By Shiloh Payne

This graph shows inflation over the years from 1948

A graph of inflation from 1948 to 2017
(Supplied: ABS)

By Shiloh Payne

Calculating the Consumer Price Index

In Australia, inflation is measured by looking at the different categories that consumers spend money on.

The ABS go around the capital cities to check the latest prices of thousands of items, which are grouped into 87 categories and 11 groups.

The statisticsians then calculate how much the prices have changed since the last survey three months earlier.

But the CPI doesn’t include everything, it doesn’t account for the cost of land or how much you’re paying on a mortgage.

By Shiloh Payne

Here’s a look at the last inflation figure

The last inflation figure, calculated during the first three months of the year, was 2.1 per cent.

Over the year to March, that meant the price of that basket of goods rose by 5.1 per cent.

The quarterly figure coming out today from the ABS is expected to be a little bit lower, at 1.8 per cent according to the average of economists surveyed by Reuters.

But the annual figure is likely to be much higher, around 6.2 per cent, because much lower quarterly price rises from last year keep dropping out of the data.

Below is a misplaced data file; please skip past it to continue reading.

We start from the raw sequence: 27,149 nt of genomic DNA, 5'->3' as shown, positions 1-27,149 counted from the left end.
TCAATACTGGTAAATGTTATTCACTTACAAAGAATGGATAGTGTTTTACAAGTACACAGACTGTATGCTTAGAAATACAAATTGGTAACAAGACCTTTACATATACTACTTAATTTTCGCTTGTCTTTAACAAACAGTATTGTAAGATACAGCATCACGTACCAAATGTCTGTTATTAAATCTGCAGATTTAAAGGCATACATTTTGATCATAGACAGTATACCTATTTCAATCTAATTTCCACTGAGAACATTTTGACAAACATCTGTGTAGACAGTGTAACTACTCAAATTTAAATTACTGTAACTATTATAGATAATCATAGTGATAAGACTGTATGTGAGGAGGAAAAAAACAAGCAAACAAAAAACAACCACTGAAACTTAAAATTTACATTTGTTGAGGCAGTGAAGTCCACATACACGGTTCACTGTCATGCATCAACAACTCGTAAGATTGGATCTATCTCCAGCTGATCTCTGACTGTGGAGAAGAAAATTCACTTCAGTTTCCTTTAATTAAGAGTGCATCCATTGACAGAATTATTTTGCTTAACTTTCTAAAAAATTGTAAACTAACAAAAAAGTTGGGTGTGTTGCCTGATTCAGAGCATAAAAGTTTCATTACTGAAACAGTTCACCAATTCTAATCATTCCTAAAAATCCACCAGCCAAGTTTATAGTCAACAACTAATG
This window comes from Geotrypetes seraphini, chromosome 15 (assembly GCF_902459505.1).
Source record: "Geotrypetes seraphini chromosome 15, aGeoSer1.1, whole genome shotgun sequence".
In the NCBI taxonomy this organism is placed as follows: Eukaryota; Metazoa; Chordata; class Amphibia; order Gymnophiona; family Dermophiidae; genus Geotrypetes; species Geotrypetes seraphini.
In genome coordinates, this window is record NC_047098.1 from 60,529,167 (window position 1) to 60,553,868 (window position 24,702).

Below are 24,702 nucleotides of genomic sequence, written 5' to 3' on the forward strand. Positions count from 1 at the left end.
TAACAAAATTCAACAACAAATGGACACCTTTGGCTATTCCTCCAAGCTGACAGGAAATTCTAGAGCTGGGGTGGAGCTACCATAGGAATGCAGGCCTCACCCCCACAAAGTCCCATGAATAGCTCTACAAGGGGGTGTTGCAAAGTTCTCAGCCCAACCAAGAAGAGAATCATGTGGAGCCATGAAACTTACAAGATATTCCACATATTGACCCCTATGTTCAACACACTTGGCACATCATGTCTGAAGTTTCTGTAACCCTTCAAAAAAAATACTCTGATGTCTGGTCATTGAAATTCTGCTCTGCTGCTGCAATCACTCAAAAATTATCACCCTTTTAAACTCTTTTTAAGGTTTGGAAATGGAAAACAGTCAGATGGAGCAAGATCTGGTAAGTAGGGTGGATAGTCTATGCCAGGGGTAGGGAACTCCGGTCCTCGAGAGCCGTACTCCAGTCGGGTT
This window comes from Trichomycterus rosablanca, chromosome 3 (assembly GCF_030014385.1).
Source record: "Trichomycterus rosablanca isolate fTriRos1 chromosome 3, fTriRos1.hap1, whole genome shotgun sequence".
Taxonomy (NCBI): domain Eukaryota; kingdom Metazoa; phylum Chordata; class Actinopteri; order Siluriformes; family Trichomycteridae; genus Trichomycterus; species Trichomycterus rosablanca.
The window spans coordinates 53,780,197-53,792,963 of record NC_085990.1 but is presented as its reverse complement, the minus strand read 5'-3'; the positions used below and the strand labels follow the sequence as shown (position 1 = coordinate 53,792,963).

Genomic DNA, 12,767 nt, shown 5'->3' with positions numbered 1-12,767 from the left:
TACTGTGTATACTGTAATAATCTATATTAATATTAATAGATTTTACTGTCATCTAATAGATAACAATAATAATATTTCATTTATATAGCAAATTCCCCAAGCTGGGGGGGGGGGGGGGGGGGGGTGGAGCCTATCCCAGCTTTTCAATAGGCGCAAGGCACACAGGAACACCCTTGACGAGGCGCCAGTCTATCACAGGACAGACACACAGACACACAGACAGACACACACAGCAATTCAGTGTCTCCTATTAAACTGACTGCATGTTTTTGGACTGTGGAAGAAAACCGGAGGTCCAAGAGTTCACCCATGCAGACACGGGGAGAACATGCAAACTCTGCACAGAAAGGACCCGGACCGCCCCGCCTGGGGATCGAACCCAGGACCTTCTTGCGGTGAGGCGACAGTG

And many economists, including those at the Reserve Bank of Australia, expect price rises to get even worse before things get better, with CPI tipped to reach 7 per cent by the end of this year.

Price rises are already above that level overseas.

By Shiloh Payne

So what’s the reason everything is so expensive?

Inflation is reaching record-breaking highs around the world.

What causes inflation and what can be done to control it? Rachel Pupazzoni explains:

Space to play or pause, M to mute, left and right arrows to seek, up and down arrows for volume.

Play Video.  Duration: 11 minutes 4 seconds

Why is everything so expensive?

By Shiloh Payne

Key Event

When will the figures be released?

We’re expecting the announcement on inflation figures to be released at 11.30 a.m.

We’ll bring you all of the latest details right here in our live blog.

By Shiloh Payne

Why is inflation so high?

It all comes down to supply and demand.

Supply is how much of something there is available and request is how much of that thing is wanted.

Probably the most basic concept in economics is that prices will adjust based on supply and demand, and vice-versa.

In other words, if people want to buy more of something than is available, then the price will go up to ration the goods to the people who are willing and able to pay that cost.

So with COVID, the war in Ukraine and flooding in eastern Australia, the production and distribution of many goods has been restricted.

You can keep reading more on this from business reporters Rachel PupazzoniMichael Janda and Lori Youmshajekian with the link below.

By Shiloh Payne

Inflation data to be released

Inflation data that is being released today is expected to show another jump in prices, up already from 5.1 per cent annually.

Good morning, I’m Shiloh Payne and I’ll be taking you through the latest updates on the the inflation figures.

We also have business reporter Gareth Hutchens with us to answer your questions on what the figures mean.

SW, what would you like to know?


Leave a Comment

Your email address will not be published.